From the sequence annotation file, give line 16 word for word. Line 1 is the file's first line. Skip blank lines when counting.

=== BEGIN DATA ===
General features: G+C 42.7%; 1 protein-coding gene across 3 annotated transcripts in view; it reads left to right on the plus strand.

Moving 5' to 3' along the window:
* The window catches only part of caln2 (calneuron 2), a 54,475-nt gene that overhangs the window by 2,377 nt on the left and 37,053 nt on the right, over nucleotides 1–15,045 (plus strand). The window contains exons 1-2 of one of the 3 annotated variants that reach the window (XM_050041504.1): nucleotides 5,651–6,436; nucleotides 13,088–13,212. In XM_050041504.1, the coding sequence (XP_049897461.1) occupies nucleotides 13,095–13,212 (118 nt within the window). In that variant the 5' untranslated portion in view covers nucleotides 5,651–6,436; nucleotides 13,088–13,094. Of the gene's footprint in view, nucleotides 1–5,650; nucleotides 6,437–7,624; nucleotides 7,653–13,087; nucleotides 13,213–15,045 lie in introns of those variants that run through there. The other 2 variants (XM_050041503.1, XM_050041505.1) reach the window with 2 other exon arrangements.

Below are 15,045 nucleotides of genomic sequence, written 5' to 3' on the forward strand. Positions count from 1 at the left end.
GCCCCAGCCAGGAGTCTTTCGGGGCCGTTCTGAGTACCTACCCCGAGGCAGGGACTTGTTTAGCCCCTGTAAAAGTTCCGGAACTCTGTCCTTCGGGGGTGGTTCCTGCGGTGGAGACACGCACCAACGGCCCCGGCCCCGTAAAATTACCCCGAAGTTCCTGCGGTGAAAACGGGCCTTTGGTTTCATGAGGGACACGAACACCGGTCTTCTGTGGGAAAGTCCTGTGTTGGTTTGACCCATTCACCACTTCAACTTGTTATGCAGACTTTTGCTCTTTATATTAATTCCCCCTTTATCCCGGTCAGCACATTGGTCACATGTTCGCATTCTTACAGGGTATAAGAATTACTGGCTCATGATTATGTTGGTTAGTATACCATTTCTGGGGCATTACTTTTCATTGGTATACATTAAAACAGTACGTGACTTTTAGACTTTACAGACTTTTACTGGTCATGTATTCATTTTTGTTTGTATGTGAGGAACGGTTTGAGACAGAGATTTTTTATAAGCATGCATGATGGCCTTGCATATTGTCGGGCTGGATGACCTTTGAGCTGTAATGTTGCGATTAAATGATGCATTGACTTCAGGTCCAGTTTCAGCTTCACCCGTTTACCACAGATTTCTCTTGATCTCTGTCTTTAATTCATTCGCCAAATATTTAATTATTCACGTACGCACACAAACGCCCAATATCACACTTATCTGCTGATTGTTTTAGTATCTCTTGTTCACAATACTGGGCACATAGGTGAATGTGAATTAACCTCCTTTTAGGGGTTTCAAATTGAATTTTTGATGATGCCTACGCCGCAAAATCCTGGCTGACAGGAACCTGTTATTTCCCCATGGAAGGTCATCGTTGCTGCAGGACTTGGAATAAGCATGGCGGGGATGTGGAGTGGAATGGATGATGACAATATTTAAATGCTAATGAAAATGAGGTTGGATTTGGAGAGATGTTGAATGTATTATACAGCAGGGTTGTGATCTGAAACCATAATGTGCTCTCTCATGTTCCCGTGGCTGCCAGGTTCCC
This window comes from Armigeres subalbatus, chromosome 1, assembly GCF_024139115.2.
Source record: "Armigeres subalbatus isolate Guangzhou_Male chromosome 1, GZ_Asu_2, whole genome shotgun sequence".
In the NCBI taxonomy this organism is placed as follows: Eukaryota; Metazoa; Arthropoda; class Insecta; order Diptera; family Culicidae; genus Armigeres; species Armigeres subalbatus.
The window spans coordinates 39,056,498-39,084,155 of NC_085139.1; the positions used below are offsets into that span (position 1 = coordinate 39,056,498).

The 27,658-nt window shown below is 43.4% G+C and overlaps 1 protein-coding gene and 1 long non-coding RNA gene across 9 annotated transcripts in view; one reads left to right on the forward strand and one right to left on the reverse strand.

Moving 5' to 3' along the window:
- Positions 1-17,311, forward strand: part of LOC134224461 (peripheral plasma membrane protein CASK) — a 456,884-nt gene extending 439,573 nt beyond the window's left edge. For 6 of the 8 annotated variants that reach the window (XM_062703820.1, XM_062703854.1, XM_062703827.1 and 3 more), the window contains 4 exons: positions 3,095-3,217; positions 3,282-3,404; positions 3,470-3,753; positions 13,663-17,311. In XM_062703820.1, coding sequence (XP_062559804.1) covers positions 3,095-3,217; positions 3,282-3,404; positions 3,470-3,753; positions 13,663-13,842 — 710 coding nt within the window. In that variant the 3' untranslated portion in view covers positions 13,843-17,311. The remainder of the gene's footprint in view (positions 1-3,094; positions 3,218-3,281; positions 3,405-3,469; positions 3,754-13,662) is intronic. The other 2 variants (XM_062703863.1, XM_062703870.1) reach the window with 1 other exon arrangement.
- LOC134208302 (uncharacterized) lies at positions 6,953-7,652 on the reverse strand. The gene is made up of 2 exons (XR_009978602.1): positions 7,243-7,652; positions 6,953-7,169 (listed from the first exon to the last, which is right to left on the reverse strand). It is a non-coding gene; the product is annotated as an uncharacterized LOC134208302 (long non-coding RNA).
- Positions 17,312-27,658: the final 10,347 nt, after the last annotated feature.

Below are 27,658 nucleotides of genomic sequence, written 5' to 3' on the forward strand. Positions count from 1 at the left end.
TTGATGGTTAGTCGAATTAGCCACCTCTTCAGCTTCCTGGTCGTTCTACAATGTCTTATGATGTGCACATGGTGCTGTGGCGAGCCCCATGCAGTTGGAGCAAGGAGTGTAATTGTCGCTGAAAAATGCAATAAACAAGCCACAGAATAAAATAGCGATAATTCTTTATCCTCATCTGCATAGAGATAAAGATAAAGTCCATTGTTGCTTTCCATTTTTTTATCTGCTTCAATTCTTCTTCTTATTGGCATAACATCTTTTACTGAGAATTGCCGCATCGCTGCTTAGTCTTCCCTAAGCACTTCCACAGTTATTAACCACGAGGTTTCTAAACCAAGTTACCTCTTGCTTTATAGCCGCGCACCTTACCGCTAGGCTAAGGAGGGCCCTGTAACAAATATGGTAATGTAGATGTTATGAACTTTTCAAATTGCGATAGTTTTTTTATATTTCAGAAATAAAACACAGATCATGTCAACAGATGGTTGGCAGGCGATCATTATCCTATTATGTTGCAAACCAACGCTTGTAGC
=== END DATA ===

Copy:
TTGATGGTTAGTCGAATTAGCCACCTCTTCAGCTTCCTGGTCGTTCTACAATGTCTTATGATGTGCACATGGTGCTGTGGCGAGCCCCATGCAGTTGGAGCAAGGAGTGTAATTGTCGCTGAAAAATGCAATAAACAAGCCACAGAATAAAATAGCGATAATTCTTTATCCTCATCTGCATAGAGATAAAGATAAAGTCCATTGTTGCTTTCCATTTTTTTATCTGCTTCAATTCTTCTTCTTATTGGCATAACATCTTTTACTGAGAATTGCCGCATCGCTGCTTAGTCTTCCCTAAGCACTTCCACAGTTATTAACCACGAGGTTTCTAAACCAAGTTACCTCTTGCTTTATAGCCGCGCACCTTACCGCTAGGCTAAGGAGGGCCCTGTAACAAATATGGTAATGTAGATGTTATGAACTTTTCAAATTGCGATAGTTTTTTTATATTTCAGAAATAAAACACAGATCATGTCAACAGATGGTTGGCAGGCGATCATTATCCTATTATGTTGCAAACCAACGCTTGTAGC